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TL;DR: We find that existing bonus-based exploration methods have not been able to address the exploration-exploitation trade-off in the Arcade Learning Environment.
Abstract: Research on exploration in reinforcement learning, as applied to Atari 2600 game-playing, has emphasized tackling difficult exploration problems such as Montezuma's Revenge (Bellemare et al., 2016). Recently, bonus-based exploration methods, which explore by augmenting the environment reward, have reached above-human average performance on such domains. In this paper we reassess popular bonus-based exploration methods within a common evaluation framework. We combine Rainbow (Hessel et al., 2018) with different exploration bonuses and evaluate its performance on Montezuma's Revenge, Bellemare et al.'s set of hard of exploration games with sparse rewards, and the whole Atari 2600 suite. We find that while exploration bonuses lead to higher score on Montezuma's Revenge they do not provide meaningful gains over the simpler epsilon-greedy scheme. In fact, we find that methods that perform best on that game often underperform epsilon-greedy on easy exploration Atari 2600 games. We find that our conclusions remain valid even when hyperparameters are tuned for these easy-exploration games. Finally, we find that none of the methods surveyed benefit from additional training samples (1 billion frames, versus Rainbow's 200 million) on Bellemare et al.'s hard exploration games. Our results suggest that recent gains in Montezuma's Revenge may be better attributed to architecture change, rather than better exploration schemes; and that the real pace of progress in exploration research for Atari 2600 games may have been obfuscated by good results on a single domain.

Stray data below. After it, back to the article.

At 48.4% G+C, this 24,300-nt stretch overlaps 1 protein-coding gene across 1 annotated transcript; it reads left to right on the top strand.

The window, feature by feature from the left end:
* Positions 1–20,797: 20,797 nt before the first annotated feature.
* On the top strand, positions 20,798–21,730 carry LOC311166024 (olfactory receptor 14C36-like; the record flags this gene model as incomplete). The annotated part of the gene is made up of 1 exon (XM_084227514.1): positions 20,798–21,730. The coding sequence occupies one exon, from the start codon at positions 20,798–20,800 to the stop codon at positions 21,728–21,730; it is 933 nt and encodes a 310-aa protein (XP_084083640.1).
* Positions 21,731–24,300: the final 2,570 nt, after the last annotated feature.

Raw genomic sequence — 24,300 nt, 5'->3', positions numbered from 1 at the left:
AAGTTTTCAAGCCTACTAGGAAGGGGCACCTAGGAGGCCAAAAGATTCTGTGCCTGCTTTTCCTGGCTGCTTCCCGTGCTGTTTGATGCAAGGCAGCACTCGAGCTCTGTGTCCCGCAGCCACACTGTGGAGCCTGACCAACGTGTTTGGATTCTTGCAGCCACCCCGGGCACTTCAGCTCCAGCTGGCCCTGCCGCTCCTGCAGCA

Keywords: exploration, arcade learning environment, bonus-based methods